One of the major drawbacks of wind and solar energy is what happens when the wind isn’t blowing or at night when the sun isn’t shining? Currently, solar and wind users are still connected to the electric grid through a process called “net metering.” Still being connected to the grid means that when it isn’t sunny, or the wind isn’t blowing, users still have electricity provided by their power company. As more and more people enroll in net metering programs, utility companies will try to reduce incentives for net metering customers, as many utilities have already started to do.
As these policies change, how can green energy users receive proper value for installing a solar system at their home, business, farm, etc.? One option that has become increasingly talked about in the recent years is pairing a solar energy system with batteries. Batteries would enable users to store the energy that their system produces during the day or when the wind is blowing to use later when their system isn’t producing as much energy.
Tesla has made news in the past few months for a giant battery system it installed at a wind farm in Australia. It is large enough to power up to 30,000 homes, but what about batteries for a single home? Companies like Tesla, LG, Sonnen, and many others offer battery systems that will allow homes and businesses to get the most out of their solar energy systems. The main drawback, however, is the price. The price of the battery system can be over half of the cost of a solar energy system, greatly lengthening the payback period.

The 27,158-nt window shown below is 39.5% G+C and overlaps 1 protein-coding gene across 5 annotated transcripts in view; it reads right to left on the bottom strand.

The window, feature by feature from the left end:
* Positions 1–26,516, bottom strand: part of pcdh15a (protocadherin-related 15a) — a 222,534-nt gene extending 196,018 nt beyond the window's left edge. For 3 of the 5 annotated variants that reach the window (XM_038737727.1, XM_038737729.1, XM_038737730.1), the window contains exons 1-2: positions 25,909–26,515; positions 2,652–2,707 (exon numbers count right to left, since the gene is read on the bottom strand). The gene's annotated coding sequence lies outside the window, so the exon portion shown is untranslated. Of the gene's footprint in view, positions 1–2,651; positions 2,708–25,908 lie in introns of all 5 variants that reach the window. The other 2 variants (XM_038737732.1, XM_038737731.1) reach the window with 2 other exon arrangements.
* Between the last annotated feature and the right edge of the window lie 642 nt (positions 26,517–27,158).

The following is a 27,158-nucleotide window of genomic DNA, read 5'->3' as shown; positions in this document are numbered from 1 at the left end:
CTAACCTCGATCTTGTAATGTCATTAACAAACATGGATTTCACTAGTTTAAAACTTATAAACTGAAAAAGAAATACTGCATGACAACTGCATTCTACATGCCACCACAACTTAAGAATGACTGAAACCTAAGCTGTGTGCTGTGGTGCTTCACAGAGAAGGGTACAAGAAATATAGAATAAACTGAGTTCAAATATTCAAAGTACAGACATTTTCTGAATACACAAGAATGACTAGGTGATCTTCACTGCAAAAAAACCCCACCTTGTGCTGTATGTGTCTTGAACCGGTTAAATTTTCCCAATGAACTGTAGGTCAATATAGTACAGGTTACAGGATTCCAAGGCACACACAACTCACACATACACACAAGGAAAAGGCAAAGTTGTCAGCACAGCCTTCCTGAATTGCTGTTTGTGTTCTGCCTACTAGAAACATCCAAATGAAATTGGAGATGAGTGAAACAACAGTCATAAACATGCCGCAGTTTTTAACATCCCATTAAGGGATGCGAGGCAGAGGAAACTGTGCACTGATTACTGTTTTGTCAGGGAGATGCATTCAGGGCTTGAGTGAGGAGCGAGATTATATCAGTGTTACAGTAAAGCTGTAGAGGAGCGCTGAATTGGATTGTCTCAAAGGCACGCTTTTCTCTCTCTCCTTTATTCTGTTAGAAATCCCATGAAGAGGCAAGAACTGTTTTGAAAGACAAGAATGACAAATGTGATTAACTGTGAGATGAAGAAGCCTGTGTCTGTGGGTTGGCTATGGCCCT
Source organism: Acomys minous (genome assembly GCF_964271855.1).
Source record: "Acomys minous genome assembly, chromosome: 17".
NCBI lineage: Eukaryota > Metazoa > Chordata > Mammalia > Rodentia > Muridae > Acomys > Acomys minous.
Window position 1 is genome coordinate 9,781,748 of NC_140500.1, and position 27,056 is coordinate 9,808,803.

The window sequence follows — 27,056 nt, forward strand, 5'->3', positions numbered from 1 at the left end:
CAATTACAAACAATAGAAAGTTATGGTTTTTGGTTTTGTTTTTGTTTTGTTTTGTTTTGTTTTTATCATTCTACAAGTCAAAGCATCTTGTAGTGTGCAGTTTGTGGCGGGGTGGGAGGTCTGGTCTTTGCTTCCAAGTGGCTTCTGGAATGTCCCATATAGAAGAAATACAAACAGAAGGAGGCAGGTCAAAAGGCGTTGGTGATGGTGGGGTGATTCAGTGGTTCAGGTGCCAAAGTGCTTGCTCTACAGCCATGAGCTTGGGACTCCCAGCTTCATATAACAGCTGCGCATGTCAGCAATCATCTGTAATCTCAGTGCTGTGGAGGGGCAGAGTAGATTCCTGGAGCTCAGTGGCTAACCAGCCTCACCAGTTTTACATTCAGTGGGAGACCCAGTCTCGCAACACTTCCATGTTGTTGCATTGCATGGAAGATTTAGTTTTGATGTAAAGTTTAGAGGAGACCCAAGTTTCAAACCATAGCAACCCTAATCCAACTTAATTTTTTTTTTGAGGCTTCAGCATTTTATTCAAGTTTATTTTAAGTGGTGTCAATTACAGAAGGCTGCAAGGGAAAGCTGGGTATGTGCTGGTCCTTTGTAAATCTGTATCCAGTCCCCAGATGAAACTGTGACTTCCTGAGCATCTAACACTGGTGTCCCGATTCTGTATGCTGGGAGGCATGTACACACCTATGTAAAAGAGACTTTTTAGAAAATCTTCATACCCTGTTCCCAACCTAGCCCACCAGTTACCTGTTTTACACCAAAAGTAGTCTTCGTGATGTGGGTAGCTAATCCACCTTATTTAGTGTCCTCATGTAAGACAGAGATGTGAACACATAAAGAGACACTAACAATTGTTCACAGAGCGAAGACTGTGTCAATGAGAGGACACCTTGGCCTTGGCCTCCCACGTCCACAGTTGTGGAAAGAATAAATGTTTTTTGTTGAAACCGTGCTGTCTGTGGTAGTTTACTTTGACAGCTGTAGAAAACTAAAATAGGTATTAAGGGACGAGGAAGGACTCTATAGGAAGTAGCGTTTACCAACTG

Batteries are still a new product; as companies get more efficient and costs lower, batteries will become more affordable and commonplace among households. Current prices and mostly favorable utility policies make net metering a better economical choice than batteries, but that could soon change.